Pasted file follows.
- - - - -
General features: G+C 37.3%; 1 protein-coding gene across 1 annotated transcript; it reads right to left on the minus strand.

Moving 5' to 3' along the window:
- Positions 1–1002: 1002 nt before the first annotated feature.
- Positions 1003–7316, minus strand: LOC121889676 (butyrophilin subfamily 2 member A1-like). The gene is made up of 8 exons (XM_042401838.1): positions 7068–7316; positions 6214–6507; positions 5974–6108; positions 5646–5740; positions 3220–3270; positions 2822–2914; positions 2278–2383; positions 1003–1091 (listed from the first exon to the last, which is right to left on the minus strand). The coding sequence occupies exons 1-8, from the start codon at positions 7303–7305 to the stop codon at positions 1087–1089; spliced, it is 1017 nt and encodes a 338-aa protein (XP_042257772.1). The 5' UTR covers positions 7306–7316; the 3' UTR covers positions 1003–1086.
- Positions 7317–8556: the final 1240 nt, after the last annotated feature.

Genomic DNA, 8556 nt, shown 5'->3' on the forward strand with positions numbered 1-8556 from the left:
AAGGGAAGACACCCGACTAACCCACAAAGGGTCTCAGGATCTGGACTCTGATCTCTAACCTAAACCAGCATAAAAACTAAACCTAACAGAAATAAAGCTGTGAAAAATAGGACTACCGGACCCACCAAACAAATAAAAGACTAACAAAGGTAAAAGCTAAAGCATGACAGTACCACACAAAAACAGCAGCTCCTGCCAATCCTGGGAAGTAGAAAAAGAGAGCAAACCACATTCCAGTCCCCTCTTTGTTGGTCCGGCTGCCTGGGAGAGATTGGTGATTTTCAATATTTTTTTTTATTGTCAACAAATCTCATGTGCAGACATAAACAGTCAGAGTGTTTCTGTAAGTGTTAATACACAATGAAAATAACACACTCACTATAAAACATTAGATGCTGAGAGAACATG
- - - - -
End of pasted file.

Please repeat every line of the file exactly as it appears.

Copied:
General features: G+C 37.3%; 1 protein-coding gene across 1 annotated transcript; it reads right to left on the minus strand.

Moving 5' to 3' along the window:
- Positions 1–1002: 1002 nt before the first annotated feature.
- Positions 1003–7316, minus strand: LOC121889676 (butyrophilin subfamily 2 member A1-like). The gene is made up of 8 exons (XM_042401838.1): positions 7068–7316; positions 6214–6507; positions 5974–6108; positions 5646–5740; positions 3220–3270; positions 2822–2914; positions 2278–2383; positions 1003–1091 (listed from the first exon to the last, which is right to left on the minus strand). The coding sequence occupies exons 1-8, from the start codon at positions 7303–7305 to the stop codon at positions 1087–1089; spliced, it is 1017 nt and encodes a 338-aa protein (XP_042257772.1). The 5' UTR covers positions 7306–7316; the 3' UTR covers positions 1003–1086.
- Positions 7317–8556: the final 1240 nt, after the last annotated feature.

Genomic DNA, 8556 nt, shown 5'->3' on the forward strand with positions numbered 1-8556 from the left:
AAGGGAAGACACCCGACTAACCCACAAAGGGTCTCAGGATCTGGACTCTGATCTCTAACCTAAACCAGCATAAAAACTAAACCTAACAGAAATAAAGCTGTGAAAAATAGGACTACCGGACCCACCAAACAAATAAAAGACTAACAAAGGTAAAAGCTAAAGCATGACAGTACCACACAAAAACAGCAGCTCCTGCCAATCCTGGGAAGTAGAAAAAGAGAGCAAACCACATTCCAGTCCCCTCTTTGTTGGTCCGGCTGCCTGGGAGAGATTGGTGATTTTCAATATTTTTTTTTATTGTCAACAAATCTCATGTGCAGACATAAACAGTCAGAGTGTTTCTGTAAGTGTTAATACACAATGAAAATAACACACTCACTATAAAACATTAGATGCTGAGAGAACATG